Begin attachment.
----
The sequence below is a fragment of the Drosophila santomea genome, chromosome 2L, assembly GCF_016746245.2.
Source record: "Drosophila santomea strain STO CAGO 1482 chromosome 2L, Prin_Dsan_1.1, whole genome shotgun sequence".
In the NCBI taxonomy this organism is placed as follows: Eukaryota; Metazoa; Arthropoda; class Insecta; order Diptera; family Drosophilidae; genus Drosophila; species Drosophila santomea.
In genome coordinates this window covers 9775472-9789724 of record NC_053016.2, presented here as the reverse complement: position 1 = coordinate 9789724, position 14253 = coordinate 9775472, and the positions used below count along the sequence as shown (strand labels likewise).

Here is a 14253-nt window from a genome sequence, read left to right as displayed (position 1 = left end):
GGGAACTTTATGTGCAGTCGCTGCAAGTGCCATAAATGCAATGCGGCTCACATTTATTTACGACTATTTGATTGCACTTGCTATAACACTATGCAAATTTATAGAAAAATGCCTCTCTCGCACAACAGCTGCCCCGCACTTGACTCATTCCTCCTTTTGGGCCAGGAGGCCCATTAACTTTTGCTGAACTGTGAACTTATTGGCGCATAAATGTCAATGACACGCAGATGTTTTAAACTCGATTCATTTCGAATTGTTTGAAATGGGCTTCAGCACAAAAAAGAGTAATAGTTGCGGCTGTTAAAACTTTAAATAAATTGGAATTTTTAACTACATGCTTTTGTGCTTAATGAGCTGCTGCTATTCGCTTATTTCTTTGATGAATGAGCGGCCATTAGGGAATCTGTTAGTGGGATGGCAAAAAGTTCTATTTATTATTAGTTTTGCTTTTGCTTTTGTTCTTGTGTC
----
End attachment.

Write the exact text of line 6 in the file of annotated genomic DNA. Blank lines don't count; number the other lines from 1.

GGGAACTTTATGTGCAGTCGCTGCAAGTGCCATAAATGCAATGCGGCTCACATTTATTTACGACTATTTGATTGCACTTGCTATAACACTATGCAAATTTATAGAAAAATGCCTCTCTCGCACAACAGCTGCCCCGCACTTGACTCATTCCTCCTTTTGGGCCAGGAGGCCCATTAACTTTTGCTGAACTGTGAACTTATTGGCGCATAAATGTCAATGACACGCAGATGTTTTAAACTCGATTCATTTCGAATTGTTTGAAATGGGCTTCAGCACAAAAAAGAGTAATAGTTGCGGCTGTTAAAACTTTAAATAAATTGGAATTTTTAACTACATGCTTTTGTGCTTAATGAGCTGCTGCTATTCGCTTATTTCTTTGATGAATGAGCGGCCATTAGGGAATCTGTTAGTGGGATGGCAAAAAGTTCTATTTATTATTAGTTTTGCTTTTGCTTTTGTTCTTGTGTC